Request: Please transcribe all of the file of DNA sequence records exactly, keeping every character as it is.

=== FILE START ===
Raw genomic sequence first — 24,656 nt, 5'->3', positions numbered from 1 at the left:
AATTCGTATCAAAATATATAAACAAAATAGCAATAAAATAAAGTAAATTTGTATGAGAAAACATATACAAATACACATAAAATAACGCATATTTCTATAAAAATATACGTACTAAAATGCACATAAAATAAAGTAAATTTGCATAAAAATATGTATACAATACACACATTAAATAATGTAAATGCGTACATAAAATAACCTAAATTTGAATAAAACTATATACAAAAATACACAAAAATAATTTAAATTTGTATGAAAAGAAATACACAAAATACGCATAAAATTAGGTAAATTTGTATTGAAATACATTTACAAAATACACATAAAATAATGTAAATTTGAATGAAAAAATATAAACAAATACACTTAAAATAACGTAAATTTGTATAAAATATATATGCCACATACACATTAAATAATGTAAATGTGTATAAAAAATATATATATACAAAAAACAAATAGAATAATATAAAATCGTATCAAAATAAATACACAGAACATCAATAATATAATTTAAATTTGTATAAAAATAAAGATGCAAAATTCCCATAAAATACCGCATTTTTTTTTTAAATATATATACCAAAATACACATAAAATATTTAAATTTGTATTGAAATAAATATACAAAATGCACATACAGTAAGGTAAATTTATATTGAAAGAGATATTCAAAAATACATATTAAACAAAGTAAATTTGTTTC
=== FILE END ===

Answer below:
Raw genomic sequence first — 24,656 nt, 5'->3', positions numbered from 1 at the left:
AATTCGTATCAAAATATATAAACAAAATAGCAATAAAATAAAGTAAATTTGTATGAGAAAACATATACAAATACACATAAAATAACGCATATTTCTATAAAAATATACGTACTAAAATGCACATAAAATAAAGTAAATTTGCATAAAAATATGTATACAATACACACATTAAATAATGTAAATGCGTACATAAAATAACCTAAATTTGAATAAAACTATATACAAAAATACACAAAAATAATTTAAATTTGTATGAAAAGAAATACACAAAATACGCATAAAATTAGGTAAATTTGTATTGAAATACATTTACAAAATACACATAAAATAATGTAAATTTGAATGAAAAAATATAAACAAATACACTTAAAATAACGTAAATTTGTATAAAATATATATGCCACATACACATTAAATAATGTAAATGTGTATAAAAAATATATATATACAAAAAACAAATAGAATAATATAAAATCGTATCAAAATAAATACACAGAACATCAATAATATAATTTAAATTTGTATAAAAATAAAGATGCAAAATTCCCATAAAATACCGCATTTTTTTTTTAAATATATATACCAAAATACACATAAAATATTTAAATTTGTATTGAAATAAATATACAAAATGCACATACAGTAAGGTAAATTTATATTGAAAGAGATATTCAAAAATACATATTAAACAAAGTAAATTTGTTTC